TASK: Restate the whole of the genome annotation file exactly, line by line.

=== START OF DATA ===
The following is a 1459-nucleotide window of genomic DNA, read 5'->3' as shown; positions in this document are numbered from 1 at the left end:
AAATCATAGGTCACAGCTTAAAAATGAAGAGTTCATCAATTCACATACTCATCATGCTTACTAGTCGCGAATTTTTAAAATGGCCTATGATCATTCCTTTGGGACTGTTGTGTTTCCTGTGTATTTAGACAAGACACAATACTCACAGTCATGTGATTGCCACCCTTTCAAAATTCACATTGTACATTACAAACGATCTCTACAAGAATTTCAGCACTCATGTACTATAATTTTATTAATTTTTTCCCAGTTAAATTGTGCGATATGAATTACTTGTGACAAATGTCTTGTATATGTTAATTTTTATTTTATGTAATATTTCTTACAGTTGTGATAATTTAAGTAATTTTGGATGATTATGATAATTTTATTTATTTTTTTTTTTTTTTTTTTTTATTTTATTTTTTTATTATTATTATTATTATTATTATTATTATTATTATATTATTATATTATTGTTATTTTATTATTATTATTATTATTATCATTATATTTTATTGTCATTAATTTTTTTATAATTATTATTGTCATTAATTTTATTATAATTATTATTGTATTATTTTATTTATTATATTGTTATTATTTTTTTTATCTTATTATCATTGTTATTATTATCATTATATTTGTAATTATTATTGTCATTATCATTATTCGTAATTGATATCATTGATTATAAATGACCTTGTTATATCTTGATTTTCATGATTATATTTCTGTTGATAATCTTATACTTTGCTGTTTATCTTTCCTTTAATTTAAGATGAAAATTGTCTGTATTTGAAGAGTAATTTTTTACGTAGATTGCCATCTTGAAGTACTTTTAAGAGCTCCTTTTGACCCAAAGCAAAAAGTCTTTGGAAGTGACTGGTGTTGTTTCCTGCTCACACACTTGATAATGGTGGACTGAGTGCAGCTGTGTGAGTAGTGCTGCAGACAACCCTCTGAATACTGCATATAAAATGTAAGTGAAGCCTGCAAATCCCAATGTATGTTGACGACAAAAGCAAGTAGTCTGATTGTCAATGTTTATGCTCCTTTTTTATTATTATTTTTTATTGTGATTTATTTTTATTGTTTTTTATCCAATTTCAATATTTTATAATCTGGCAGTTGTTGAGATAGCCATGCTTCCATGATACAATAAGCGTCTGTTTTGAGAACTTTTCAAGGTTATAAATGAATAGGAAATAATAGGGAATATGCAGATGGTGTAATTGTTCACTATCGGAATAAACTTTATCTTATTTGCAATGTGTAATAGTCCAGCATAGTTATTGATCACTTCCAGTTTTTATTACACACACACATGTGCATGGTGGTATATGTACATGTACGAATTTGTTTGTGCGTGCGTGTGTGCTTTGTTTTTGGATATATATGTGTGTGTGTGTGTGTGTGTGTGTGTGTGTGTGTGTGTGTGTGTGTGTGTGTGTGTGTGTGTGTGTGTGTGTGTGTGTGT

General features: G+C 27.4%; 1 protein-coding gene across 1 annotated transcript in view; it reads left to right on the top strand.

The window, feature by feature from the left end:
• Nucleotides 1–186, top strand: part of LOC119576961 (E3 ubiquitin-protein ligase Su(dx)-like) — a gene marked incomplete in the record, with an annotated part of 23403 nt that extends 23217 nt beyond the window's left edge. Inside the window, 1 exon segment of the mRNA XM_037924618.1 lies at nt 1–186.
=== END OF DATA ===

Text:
The following is a 1459-nucleotide window of genomic DNA, read 5'->3' as shown; positions in this document are numbered from 1 at the left end:
AAATCATAGGTCACAGCTTAAAAATGAAGAGTTCATCAATTCACATACTCATCATGCTTACTAGTCGCGAATTTTTAAAATGGCCTATGATCATTCCTTTGGGACTGTTGTGTTTCCTGTGTATTTAGACAAGACACAATACTCACAGTCATGTGATTGCCACCCTTTCAAAATTCACATTGTACATTACAAACGATCTCTACAAGAATTTCAGCACTCATGTACTATAATTTTATTAATTTTTTCCCAGTTAAATTGTGCGATATGAATTACTTGTGACAAATGTCTTGTATATGTTAATTTTTATTTTATGTAATATTTCTTACAGTTGTGATAATTTAAGTAATTTTGGATGATTATGATAATTTTATTTATTTTTTTTTTTTTTTTTTTTTATTTTATTTTTTTATTATTATTATTATTATTATTATTATTATTATTATATTATTATATTATTGTTATTTTATTATTATTATTATTATTATCATTATATTTTATTGTCATTAATTTTTTTATAATTATTATTGTCATTAATTTTATTATAATTATTATTGTATTATTTTATTTATTATATTGTTATTATTTTTTTTATCTTATTATCATTGTTATTATTATCATTATATTTGTAATTATTATTGTCATTATCATTATTCGTAATTGATATCATTGATTATAAATGACCTTGTTATATCTTGATTTTCATGATTATATTTCTGTTGATAATCTTATACTTTGCTGTTTATCTTTCCTTTAATTTAAGATGAAAATTGTCTGTATTTGAAGAGTAATTTTTTACGTAGATTGCCATCTTGAAGTACTTTTAAGAGCTCCTTTTGACCCAAAGCAAAAAGTCTTTGGAAGTGACTGGTGTTGTTTCCTGCTCACACACTTGATAATGGTGGACTGAGTGCAGCTGTGTGAGTAGTGCTGCAGACAACCCTCTGAATACTGCATATAAAATGTAAGTGAAGCCTGCAAATCCCAATGTATGTTGACGACAAAAGCAAGTAGTCTGATTGTCAATGTTTATGCTCCTTTTTTATTATTATTTTTTATTGTGATTTATTTTTATTGTTTTTTATCCAATTTCAATATTTTATAATCTGGCAGTTGTTGAGATAGCCATGCTTCCATGATACAATAAGCGTCTGTTTTGAGAACTTTTCAAGGTTATAAATGAATAGGAAATAATAGGGAATATGCAGATGGTGTAATTGTTCACTATCGGAATAAACTTTATCTTATTTGCAATGTGTAATAGTCCAGCATAGTTATTGATCACTTCCAGTTTTTATTACACACACACATGTGCATGGTGGTATATGTACATGTACGAATTTGTTTGTGCGTGCGTGTGTGCTTTGTTTTTGGATATATATGTGTGTGTGTGTGTGTGTGTGTGTGTGTGTGTGTGTGTGTGTGTGTGTGTGTGTGTGTGTGTGTGTGTGTGTGTGTGTGT

General features: G+C 27.4%; 1 protein-coding gene across 1 annotated transcript in view; it reads left to right on the top strand.

The window, feature by feature from the left end:
• Nucleotides 1–186, top strand: part of LOC119576961 (E3 ubiquitin-protein ligase Su(dx)-like) — a gene marked incomplete in the record, with an annotated part of 23403 nt that extends 23217 nt beyond the window's left edge. Inside the window, 1 exon segment of the mRNA XM_037924618.1 lies at nt 1–186.